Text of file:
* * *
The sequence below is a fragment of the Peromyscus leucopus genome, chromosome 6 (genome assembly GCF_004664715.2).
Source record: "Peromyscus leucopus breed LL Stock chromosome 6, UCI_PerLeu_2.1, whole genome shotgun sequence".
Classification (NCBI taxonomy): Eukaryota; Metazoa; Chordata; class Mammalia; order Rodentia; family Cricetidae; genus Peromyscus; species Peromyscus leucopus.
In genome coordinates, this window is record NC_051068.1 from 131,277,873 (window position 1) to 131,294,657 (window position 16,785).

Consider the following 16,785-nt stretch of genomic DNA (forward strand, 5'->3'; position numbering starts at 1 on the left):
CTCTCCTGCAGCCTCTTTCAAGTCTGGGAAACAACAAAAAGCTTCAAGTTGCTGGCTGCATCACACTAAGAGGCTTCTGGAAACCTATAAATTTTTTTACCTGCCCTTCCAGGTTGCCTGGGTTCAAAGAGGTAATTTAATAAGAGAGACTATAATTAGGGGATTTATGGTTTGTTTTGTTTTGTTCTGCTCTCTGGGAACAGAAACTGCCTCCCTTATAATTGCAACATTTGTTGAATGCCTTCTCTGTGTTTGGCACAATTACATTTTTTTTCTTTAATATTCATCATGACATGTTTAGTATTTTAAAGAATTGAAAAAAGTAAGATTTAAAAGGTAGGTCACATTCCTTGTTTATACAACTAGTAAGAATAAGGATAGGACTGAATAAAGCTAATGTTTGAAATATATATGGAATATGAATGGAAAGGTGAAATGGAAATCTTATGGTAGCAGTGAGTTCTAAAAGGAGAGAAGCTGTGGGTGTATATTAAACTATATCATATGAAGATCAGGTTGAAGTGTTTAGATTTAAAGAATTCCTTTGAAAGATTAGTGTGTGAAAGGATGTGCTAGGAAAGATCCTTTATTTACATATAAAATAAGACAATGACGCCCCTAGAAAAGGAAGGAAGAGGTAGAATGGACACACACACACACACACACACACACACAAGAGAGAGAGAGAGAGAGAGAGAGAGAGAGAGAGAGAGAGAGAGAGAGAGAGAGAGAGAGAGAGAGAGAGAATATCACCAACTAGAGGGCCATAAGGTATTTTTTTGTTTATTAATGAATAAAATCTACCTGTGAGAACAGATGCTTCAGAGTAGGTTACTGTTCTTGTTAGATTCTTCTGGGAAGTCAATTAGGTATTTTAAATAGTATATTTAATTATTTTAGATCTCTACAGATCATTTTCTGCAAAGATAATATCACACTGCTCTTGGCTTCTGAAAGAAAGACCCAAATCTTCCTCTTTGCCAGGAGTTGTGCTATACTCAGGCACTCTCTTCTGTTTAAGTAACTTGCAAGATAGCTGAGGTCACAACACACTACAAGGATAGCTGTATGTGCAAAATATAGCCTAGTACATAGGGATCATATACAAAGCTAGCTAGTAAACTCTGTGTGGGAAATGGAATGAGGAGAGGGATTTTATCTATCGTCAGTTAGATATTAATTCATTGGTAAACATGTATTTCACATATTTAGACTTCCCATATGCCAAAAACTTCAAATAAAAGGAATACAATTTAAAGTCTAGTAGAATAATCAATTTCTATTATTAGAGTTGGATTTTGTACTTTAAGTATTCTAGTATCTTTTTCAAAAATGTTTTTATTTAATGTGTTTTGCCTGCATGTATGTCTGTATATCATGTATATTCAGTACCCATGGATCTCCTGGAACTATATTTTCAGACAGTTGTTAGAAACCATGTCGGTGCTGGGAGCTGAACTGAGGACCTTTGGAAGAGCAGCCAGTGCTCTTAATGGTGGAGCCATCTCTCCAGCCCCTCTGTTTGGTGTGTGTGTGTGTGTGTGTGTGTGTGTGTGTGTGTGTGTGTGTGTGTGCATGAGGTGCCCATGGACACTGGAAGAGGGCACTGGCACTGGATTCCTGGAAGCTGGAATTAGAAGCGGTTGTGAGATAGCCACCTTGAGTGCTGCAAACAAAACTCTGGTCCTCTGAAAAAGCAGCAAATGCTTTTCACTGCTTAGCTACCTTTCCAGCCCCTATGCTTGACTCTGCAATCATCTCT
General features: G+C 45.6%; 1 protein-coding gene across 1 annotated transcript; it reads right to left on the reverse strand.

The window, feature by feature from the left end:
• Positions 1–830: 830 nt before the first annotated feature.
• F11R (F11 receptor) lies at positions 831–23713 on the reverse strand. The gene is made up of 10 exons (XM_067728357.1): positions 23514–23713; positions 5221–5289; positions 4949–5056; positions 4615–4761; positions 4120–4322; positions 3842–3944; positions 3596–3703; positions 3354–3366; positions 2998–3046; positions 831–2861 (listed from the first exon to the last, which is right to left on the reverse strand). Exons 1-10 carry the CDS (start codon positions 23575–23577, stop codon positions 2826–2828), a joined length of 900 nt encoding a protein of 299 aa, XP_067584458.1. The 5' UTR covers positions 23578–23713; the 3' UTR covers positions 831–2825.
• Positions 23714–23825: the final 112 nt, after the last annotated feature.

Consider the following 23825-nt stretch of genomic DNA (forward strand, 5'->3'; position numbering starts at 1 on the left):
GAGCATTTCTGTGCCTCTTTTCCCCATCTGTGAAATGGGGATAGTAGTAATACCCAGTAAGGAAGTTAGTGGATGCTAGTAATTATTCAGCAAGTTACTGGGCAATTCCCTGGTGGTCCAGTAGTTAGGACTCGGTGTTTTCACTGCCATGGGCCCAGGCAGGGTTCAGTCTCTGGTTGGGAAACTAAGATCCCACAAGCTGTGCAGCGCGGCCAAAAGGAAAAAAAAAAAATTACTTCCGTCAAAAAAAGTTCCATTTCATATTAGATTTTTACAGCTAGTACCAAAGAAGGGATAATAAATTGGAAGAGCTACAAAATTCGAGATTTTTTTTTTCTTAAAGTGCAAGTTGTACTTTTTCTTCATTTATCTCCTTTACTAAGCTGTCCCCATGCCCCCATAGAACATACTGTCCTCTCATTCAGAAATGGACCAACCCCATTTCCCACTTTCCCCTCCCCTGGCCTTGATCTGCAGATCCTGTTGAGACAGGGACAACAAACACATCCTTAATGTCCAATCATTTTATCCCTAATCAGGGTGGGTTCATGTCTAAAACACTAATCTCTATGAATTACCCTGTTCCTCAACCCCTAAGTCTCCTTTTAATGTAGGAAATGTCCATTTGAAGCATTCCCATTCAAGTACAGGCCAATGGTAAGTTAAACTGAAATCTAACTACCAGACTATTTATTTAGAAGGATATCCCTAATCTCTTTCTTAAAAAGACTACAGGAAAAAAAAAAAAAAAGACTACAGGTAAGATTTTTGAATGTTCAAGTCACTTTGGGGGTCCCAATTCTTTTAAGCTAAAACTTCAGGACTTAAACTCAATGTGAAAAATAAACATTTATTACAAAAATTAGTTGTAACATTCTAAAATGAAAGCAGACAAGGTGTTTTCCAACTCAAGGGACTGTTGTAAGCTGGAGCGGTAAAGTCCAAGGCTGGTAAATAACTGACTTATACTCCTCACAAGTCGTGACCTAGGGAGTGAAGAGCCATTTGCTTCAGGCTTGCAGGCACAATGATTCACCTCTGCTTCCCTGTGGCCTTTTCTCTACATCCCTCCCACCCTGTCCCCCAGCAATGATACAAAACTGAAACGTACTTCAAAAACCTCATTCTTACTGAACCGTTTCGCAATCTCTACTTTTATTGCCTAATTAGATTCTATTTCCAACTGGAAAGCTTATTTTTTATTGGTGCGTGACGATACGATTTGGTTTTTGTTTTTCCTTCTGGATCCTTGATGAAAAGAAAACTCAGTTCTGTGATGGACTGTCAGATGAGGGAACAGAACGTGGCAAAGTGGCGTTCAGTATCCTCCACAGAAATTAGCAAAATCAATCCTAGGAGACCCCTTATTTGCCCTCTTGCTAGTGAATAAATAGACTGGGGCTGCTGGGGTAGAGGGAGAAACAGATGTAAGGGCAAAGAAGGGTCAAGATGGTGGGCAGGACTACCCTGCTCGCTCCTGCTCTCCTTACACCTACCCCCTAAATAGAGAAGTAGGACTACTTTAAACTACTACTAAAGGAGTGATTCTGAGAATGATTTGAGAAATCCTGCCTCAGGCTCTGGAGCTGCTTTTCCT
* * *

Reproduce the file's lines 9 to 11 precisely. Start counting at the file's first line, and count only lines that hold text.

• Positions 1–830: 830 nt before the first annotated feature.
• F11R (F11 receptor) lies at positions 831–23713 on the reverse strand. The gene is made up of 10 exons (XM_067728357.1): positions 23514–23713; positions 5221–5289; positions 4949–5056; positions 4615–4761; positions 4120–4322; positions 3842–3944; positions 3596–3703; positions 3354–3366; positions 2998–3046; positions 831–2861 (listed from the first exon to the last, which is right to left on the reverse strand). Exons 1-10 carry the CDS (start codon positions 23575–23577, stop codon positions 2826–2828), a joined length of 900 nt encoding a protein of 299 aa, XP_067584458.1. The 5' UTR covers positions 23578–23713; the 3' UTR covers positions 831–2825.
• Positions 23714–23825: the final 112 nt, after the last annotated feature.